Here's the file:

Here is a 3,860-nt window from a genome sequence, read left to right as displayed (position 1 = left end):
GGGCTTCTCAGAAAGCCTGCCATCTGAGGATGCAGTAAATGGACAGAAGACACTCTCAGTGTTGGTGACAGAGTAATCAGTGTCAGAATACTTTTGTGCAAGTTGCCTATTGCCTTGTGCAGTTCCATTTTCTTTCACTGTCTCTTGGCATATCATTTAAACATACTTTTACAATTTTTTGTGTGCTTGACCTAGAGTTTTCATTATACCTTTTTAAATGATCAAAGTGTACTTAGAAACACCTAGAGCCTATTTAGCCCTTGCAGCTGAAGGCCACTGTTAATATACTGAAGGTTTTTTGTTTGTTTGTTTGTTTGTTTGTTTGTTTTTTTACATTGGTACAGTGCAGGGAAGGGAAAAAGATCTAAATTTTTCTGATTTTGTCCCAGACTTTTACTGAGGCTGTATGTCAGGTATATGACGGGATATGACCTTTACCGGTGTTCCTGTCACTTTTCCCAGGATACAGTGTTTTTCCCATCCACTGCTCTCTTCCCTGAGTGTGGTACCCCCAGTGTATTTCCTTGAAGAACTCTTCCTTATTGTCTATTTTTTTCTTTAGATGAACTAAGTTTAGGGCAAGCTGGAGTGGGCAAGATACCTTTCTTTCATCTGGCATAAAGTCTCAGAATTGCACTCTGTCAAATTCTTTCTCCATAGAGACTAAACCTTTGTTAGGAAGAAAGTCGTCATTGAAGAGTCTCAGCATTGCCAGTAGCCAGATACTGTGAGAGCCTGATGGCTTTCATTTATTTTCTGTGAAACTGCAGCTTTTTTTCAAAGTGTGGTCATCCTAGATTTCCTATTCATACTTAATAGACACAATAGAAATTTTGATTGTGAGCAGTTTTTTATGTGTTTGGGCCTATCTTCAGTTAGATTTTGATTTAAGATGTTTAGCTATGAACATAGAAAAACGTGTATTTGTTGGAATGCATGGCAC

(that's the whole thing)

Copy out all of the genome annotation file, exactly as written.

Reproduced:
Here is a 3,860-nt window from a genome sequence, read left to right as displayed (position 1 = left end):
GGGCTTCTCAGAAAGCCTGCCATCTGAGGATGCAGTAAATGGACAGAAGACACTCTCAGTGTTGGTGACAGAGTAATCAGTGTCAGAATACTTTTGTGCAAGTTGCCTATTGCCTTGTGCAGTTCCATTTTCTTTCACTGTCTCTTGGCATATCATTTAAACATACTTTTACAATTTTTTGTGTGCTTGACCTAGAGTTTTCATTATACCTTTTTAAATGATCAAAGTGTACTTAGAAACACCTAGAGCCTATTTAGCCCTTGCAGCTGAAGGCCACTGTTAATATACTGAAGGTTTTTTGTTTGTTTGTTTGTTTGTTTGTTTGTTTTTTTACATTGGTACAGTGCAGGGAAGGGAAAAAGATCTAAATTTTTCTGATTTTGTCCCAGACTTTTACTGAGGCTGTATGTCAGGTATATGACGGGATATGACCTTTACCGGTGTTCCTGTCACTTTTCCCAGGATACAGTGTTTTTCCCATCCACTGCTCTCTTCCCTGAGTGTGGTACCCCCAGTGTATTTCCTTGAAGAACTCTTCCTTATTGTCTATTTTTTTCTTTAGATGAACTAAGTTTAGGGCAAGCTGGAGTGGGCAAGATACCTTTCTTTCATCTGGCATAAAGTCTCAGAATTGCACTCTGTCAAATTCTTTCTCCATAGAGACTAAACCTTTGTTAGGAAGAAAGTCGTCATTGAAGAGTCTCAGCATTGCCAGTAGCCAGATACTGTGAGAGCCTGATGGCTTTCATTTATTTTCTGTGAAACTGCAGCTTTTTTTCAAAGTGTGGTCATCCTAGATTTCCTATTCATACTTAATAGACACAATAGAAATTTTGATTGTGAGCAGTTTTTTATGTGTTTGGGCCTATCTTCAGTTAGATTTTGATTTAAGATGTTTAGCTATGAACATAGAAAAACGTGTATTTGTTGGAATGCATGGCAC